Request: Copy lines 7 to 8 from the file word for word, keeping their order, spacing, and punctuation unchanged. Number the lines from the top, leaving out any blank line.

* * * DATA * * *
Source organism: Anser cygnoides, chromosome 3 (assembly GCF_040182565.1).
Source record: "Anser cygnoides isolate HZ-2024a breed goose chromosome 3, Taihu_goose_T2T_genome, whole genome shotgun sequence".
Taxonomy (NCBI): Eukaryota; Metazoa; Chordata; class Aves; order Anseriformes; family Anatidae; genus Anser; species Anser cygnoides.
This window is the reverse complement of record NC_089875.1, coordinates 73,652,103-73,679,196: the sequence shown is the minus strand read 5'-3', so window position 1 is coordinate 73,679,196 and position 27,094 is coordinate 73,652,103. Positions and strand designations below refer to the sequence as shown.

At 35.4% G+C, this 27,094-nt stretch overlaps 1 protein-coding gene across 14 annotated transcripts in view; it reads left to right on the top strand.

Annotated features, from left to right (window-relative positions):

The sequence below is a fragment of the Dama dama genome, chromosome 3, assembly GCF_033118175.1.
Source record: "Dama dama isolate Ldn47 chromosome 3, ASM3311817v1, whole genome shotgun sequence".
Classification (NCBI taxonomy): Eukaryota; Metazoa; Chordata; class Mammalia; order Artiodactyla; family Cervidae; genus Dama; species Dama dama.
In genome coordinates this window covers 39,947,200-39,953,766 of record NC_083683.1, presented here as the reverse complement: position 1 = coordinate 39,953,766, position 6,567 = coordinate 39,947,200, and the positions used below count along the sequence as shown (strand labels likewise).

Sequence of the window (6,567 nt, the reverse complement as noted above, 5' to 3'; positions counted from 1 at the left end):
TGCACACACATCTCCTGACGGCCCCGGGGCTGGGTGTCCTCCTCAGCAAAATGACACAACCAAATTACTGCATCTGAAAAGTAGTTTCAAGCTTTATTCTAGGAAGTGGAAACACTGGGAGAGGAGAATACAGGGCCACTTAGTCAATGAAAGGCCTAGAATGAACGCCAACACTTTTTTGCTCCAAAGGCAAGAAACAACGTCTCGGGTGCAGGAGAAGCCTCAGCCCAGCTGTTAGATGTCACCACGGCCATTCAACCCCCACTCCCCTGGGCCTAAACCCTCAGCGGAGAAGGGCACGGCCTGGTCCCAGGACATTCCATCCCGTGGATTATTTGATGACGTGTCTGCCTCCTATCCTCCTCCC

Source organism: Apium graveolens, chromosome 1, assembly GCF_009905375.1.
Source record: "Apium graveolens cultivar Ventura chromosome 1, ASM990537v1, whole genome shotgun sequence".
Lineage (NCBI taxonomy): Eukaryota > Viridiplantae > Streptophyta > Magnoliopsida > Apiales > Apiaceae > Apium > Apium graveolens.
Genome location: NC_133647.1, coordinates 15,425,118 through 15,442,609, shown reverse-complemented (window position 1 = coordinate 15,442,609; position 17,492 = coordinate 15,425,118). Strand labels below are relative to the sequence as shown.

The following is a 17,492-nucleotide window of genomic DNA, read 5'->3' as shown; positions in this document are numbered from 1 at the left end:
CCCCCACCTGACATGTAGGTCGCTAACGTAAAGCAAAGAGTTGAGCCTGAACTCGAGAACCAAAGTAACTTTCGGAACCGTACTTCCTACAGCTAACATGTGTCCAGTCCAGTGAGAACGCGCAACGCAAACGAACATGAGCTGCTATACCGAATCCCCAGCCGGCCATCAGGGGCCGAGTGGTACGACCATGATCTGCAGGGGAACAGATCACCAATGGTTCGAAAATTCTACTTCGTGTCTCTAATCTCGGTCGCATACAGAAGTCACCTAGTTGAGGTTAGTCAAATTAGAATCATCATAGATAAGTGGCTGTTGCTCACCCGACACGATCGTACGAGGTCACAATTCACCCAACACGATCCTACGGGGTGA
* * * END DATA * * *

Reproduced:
The sequence below is a fragment of the Dama dama genome, chromosome 3, assembly GCF_033118175.1.
Source record: "Dama dama isolate Ldn47 chromosome 3, ASM3311817v1, whole genome shotgun sequence".